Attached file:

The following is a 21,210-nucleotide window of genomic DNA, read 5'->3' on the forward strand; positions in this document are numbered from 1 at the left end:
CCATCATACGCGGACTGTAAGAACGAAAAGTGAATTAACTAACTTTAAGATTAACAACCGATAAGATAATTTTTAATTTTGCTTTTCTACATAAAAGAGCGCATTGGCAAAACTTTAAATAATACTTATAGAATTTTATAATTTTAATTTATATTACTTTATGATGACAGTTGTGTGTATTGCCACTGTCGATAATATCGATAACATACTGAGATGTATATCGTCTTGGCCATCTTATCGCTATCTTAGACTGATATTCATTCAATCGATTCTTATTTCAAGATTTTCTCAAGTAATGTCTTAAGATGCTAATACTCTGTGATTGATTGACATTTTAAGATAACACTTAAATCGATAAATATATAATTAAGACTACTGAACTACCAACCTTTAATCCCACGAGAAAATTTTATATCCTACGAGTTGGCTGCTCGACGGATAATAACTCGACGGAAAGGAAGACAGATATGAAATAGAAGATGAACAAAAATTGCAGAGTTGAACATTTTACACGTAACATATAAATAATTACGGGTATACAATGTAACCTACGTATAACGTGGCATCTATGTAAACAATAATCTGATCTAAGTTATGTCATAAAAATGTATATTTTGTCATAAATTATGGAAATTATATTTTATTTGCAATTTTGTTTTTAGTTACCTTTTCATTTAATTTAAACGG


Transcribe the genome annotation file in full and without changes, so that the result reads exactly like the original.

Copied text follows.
The following is a 21,210-nucleotide window of genomic DNA, read 5'->3' on the forward strand; positions in this document are numbered from 1 at the left end:
CCATCATACGCGGACTGTAAGAACGAAAAGTGAATTAACTAACTTTAAGATTAACAACCGATAAGATAATTTTTAATTTTGCTTTTCTACATAAAAGAGCGCATTGGCAAAACTTTAAATAATACTTATAGAATTTTATAATTTTAATTTATATTACTTTATGATGACAGTTGTGTGTATTGCCACTGTCGATAATATCGATAACATACTGAGATGTATATCGTCTTGGCCATCTTATCGCTATCTTAGACTGATATTCATTCAATCGATTCTTATTTCAAGATTTTCTCAAGTAATGTCTTAAGATGCTAATACTCTGTGATTGATTGACATTTTAAGATAACACTTAAATCGATAAATATATAATTAAGACTACTGAACTACCAACCTTTAATCCCACGAGAAAATTTTATATCCTACGAGTTGGCTGCTCGACGGATAATAACTCGACGGAAAGGAAGACAGATATGAAATAGAAGATGAACAAAAATTGCAGAGTTGAACATTTTACACGTAACATATAAATAATTACGGGTATACAATGTAACCTACGTATAACGTGGCATCTATGTAAACAATAATCTGATCTAAGTTATGTCATAAAAATGTATATTTTGTCATAAATTATGGAAATTATATTTTATTTGCAATTTTGTTTTTAGTTACCTTTTCATTTAATTTAAACGG